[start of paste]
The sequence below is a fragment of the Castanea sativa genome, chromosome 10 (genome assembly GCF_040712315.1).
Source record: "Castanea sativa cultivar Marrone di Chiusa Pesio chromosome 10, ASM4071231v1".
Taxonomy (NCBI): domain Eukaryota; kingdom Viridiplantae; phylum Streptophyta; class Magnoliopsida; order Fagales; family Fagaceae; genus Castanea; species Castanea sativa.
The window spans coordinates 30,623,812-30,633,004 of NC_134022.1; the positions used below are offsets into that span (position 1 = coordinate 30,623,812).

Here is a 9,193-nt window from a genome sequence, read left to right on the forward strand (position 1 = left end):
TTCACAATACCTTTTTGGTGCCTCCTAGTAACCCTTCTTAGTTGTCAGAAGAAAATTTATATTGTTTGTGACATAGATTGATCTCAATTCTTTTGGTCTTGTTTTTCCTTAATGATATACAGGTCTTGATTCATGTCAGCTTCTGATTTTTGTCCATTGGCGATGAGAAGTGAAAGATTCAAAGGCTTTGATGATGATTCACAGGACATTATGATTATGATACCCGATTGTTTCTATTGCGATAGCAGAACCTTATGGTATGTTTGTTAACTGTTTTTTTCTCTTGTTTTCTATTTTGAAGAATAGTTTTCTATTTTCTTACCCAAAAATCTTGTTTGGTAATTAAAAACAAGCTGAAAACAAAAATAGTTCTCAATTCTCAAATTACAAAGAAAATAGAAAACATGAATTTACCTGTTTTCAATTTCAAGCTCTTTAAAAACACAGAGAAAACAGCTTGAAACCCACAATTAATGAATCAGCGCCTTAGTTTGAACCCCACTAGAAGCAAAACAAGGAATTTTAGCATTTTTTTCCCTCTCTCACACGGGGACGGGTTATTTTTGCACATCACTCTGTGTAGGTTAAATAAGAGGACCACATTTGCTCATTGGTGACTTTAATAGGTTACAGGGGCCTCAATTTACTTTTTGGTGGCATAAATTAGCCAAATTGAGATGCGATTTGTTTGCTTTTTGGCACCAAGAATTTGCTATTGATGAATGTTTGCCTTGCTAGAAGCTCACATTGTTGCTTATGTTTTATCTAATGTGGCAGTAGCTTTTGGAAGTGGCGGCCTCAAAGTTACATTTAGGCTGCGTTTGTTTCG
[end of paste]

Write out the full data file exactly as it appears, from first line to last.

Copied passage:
The sequence below is a fragment of the Castanea sativa genome, chromosome 10 (genome assembly GCF_040712315.1).
Source record: "Castanea sativa cultivar Marrone di Chiusa Pesio chromosome 10, ASM4071231v1".
Taxonomy (NCBI): domain Eukaryota; kingdom Viridiplantae; phylum Streptophyta; class Magnoliopsida; order Fagales; family Fagaceae; genus Castanea; species Castanea sativa.
The window spans coordinates 30,623,812-30,633,004 of NC_134022.1; the positions used below are offsets into that span (position 1 = coordinate 30,623,812).

Here is a 9,193-nt window from a genome sequence, read left to right on the forward strand (position 1 = left end):
TTCACAATACCTTTTTGGTGCCTCCTAGTAACCCTTCTTAGTTGTCAGAAGAAAATTTATATTGTTTGTGACATAGATTGATCTCAATTCTTTTGGTCTTGTTTTTCCTTAATGATATACAGGTCTTGATTCATGTCAGCTTCTGATTTTTGTCCATTGGCGATGAGAAGTGAAAGATTCAAAGGCTTTGATGATGATTCACAGGACATTATGATTATGATACCCGATTGTTTCTATTGCGATAGCAGAACCTTATGGTATGTTTGTTAACTGTTTTTTTCTCTTGTTTTCTATTTTGAAGAATAGTTTTCTATTTTCTTACCCAAAAATCTTGTTTGGTAATTAAAAACAAGCTGAAAACAAAAATAGTTCTCAATTCTCAAATTACAAAGAAAATAGAAAACATGAATTTACCTGTTTTCAATTTCAAGCTCTTTAAAAACACAGAGAAAACAGCTTGAAACCCACAATTAATGAATCAGCGCCTTAGTTTGAACCCCACTAGAAGCAAAACAAGGAATTTTAGCATTTTTTTCCCTCTCTCACACGGGGACGGGTTATTTTTGCACATCACTCTGTGTAGGTTAAATAAGAGGACCACATTTGCTCATTGGTGACTTTAATAGGTTACAGGGGCCTCAATTTACTTTTTGGTGGCATAAATTAGCCAAATTGAGATGCGATTTGTTTGCTTTTTGGCACCAAGAATTTGCTATTGATGAATGTTTGCCTTGCTAGAAGCTCACATTGTTGCTTATGTTTTATCTAATGTGGCAGTAGCTTTTGGAAGTGGCGGCCTCAAAGTTACATTTAGGCTGCGTTTGTTTCG